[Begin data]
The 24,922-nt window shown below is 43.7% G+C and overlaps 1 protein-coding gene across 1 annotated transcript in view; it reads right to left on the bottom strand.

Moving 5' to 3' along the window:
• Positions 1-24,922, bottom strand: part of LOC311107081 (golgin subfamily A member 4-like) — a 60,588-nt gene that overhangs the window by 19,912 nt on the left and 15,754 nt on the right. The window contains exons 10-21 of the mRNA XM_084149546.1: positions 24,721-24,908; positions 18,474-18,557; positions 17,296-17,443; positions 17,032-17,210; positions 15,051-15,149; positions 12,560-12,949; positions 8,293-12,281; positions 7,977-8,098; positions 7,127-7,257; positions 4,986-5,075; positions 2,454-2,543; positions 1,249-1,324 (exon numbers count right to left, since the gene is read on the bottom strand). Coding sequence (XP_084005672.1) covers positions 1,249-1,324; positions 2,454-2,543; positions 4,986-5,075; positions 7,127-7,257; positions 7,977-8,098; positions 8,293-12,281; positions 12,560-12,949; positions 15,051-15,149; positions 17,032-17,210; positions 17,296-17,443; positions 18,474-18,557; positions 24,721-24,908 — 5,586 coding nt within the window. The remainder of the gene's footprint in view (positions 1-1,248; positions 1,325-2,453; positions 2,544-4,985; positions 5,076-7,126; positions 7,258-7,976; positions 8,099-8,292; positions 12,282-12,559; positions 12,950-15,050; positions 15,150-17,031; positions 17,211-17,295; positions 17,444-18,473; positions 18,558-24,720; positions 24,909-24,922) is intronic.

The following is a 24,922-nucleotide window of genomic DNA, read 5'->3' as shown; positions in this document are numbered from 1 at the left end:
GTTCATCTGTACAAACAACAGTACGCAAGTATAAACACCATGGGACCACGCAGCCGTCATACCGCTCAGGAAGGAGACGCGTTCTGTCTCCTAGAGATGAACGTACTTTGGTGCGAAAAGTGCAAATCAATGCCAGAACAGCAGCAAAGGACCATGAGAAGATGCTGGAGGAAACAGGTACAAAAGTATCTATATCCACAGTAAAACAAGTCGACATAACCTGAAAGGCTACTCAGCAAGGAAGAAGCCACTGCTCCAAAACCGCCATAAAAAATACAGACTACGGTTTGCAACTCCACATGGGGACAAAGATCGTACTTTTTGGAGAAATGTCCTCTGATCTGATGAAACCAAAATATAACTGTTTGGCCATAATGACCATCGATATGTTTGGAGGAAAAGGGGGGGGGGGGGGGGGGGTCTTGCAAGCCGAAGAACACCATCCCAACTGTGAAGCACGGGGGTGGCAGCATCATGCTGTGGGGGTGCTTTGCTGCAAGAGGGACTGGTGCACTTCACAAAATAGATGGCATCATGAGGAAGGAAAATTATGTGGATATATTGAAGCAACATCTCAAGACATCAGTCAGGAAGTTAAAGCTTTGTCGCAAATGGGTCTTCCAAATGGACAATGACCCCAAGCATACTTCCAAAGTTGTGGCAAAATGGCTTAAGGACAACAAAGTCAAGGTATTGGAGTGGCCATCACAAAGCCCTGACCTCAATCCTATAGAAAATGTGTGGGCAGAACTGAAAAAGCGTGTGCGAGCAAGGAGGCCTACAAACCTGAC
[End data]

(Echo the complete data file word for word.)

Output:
The 24,922-nt window shown below is 43.7% G+C and overlaps 1 protein-coding gene across 1 annotated transcript in view; it reads right to left on the bottom strand.

Moving 5' to 3' along the window:
• Positions 1-24,922, bottom strand: part of LOC311107081 (golgin subfamily A member 4-like) — a 60,588-nt gene that overhangs the window by 19,912 nt on the left and 15,754 nt on the right. The window contains exons 10-21 of the mRNA XM_084149546.1: positions 24,721-24,908; positions 18,474-18,557; positions 17,296-17,443; positions 17,032-17,210; positions 15,051-15,149; positions 12,560-12,949; positions 8,293-12,281; positions 7,977-8,098; positions 7,127-7,257; positions 4,986-5,075; positions 2,454-2,543; positions 1,249-1,324 (exon numbers count right to left, since the gene is read on the bottom strand). Coding sequence (XP_084005672.1) covers positions 1,249-1,324; positions 2,454-2,543; positions 4,986-5,075; positions 7,127-7,257; positions 7,977-8,098; positions 8,293-12,281; positions 12,560-12,949; positions 15,051-15,149; positions 17,032-17,210; positions 17,296-17,443; positions 18,474-18,557; positions 24,721-24,908 — 5,586 coding nt within the window. The remainder of the gene's footprint in view (positions 1-1,248; positions 1,325-2,453; positions 2,544-4,985; positions 5,076-7,126; positions 7,258-7,976; positions 8,099-8,292; positions 12,282-12,559; positions 12,950-15,050; positions 15,150-17,031; positions 17,211-17,295; positions 17,444-18,473; positions 18,558-24,720; positions 24,909-24,922) is intronic.

The following is a 24,922-nucleotide window of genomic DNA, read 5'->3' as shown; positions in this document are numbered from 1 at the left end:
GTTCATCTGTACAAACAACAGTACGCAAGTATAAACACCATGGGACCACGCAGCCGTCATACCGCTCAGGAAGGAGACGCGTTCTGTCTCCTAGAGATGAACGTACTTTGGTGCGAAAAGTGCAAATCAATGCCAGAACAGCAGCAAAGGACCATGAGAAGATGCTGGAGGAAACAGGTACAAAAGTATCTATATCCACAGTAAAACAAGTCGACATAACCTGAAAGGCTACTCAGCAAGGAAGAAGCCACTGCTCCAAAACCGCCATAAAAAATACAGACTACGGTTTGCAACTCCACATGGGGACAAAGATCGTACTTTTTGGAGAAATGTCCTCTGATCTGATGAAACCAAAATATAACTGTTTGGCCATAATGACCATCGATATGTTTGGAGGAAAAGGGGGGGGGGGGGGGGGGGTCTTGCAAGCCGAAGAACACCATCCCAACTGTGAAGCACGGGGGTGGCAGCATCATGCTGTGGGGGTGCTTTGCTGCAAGAGGGACTGGTGCACTTCACAAAATAGATGGCATCATGAGGAAGGAAAATTATGTGGATATATTGAAGCAACATCTCAAGACATCAGTCAGGAAGTTAAAGCTTTGTCGCAAATGGGTCTTCCAAATGGACAATGACCCCAAGCATACTTCCAAAGTTGTGGCAAAATGGCTTAAGGACAACAAAGTCAAGGTATTGGAGTGGCCATCACAAAGCCCTGACCTCAATCCTATAGAAAATGTGTGGGCAGAACTGAAAAAGCGTGTGCGAGCAAGGAGGCCTACAAACCTGAC